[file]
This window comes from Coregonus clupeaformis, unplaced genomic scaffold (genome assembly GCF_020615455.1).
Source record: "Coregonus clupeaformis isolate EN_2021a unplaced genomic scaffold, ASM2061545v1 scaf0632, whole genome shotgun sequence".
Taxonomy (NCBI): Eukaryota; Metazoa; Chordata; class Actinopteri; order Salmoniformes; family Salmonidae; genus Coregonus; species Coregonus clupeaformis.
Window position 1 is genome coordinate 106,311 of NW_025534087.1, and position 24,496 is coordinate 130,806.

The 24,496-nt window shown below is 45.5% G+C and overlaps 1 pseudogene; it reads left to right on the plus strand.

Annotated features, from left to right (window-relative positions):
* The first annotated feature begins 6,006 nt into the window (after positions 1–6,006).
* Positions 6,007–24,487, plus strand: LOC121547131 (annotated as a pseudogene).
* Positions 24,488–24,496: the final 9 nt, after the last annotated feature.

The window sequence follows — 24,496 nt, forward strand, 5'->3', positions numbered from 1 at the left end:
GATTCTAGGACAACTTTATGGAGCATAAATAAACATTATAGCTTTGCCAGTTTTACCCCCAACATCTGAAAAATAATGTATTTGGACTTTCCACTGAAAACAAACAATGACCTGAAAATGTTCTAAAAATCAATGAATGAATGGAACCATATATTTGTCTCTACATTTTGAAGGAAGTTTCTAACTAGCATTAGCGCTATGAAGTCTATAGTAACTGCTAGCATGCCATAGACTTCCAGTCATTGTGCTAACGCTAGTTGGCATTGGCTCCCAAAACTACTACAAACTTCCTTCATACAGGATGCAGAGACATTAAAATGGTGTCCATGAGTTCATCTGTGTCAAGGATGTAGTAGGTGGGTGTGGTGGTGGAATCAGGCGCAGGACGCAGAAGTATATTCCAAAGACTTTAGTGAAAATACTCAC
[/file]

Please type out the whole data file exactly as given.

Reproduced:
This window comes from Coregonus clupeaformis, unplaced genomic scaffold (genome assembly GCF_020615455.1).
Source record: "Coregonus clupeaformis isolate EN_2021a unplaced genomic scaffold, ASM2061545v1 scaf0632, whole genome shotgun sequence".
Taxonomy (NCBI): Eukaryota; Metazoa; Chordata; class Actinopteri; order Salmoniformes; family Salmonidae; genus Coregonus; species Coregonus clupeaformis.
Window position 1 is genome coordinate 106,311 of NW_025534087.1, and position 24,496 is coordinate 130,806.

The 24,496-nt window shown below is 45.5% G+C and overlaps 1 pseudogene; it reads left to right on the plus strand.

Annotated features, from left to right (window-relative positions):
* The first annotated feature begins 6,006 nt into the window (after positions 1–6,006).
* Positions 6,007–24,487, plus strand: LOC121547131 (annotated as a pseudogene).
* Positions 24,488–24,496: the final 9 nt, after the last annotated feature.

The window sequence follows — 24,496 nt, forward strand, 5'->3', positions numbered from 1 at the left end:
GATTCTAGGACAACTTTATGGAGCATAAATAAACATTATAGCTTTGCCAGTTTTACCCCCAACATCTGAAAAATAATGTATTTGGACTTTCCACTGAAAACAAACAATGACCTGAAAATGTTCTAAAAATCAATGAATGAATGGAACCATATATTTGTCTCTACATTTTGAAGGAAGTTTCTAACTAGCATTAGCGCTATGAAGTCTATAGTAACTGCTAGCATGCCATAGACTTCCAGTCATTGTGCTAACGCTAGTTGGCATTGGCTCCCAAAACTACTACAAACTTCCTTCATACAGGATGCAGAGACATTAAAATGGTGTCCATGAGTTCATCTGTGTCAAGGATGTAGTAGGTGGGTGTGGTGGTGGAATCAGGCGCAGGACGCAGAAGTATATTCCAAAGACTTTAGTGAAAATACTCAC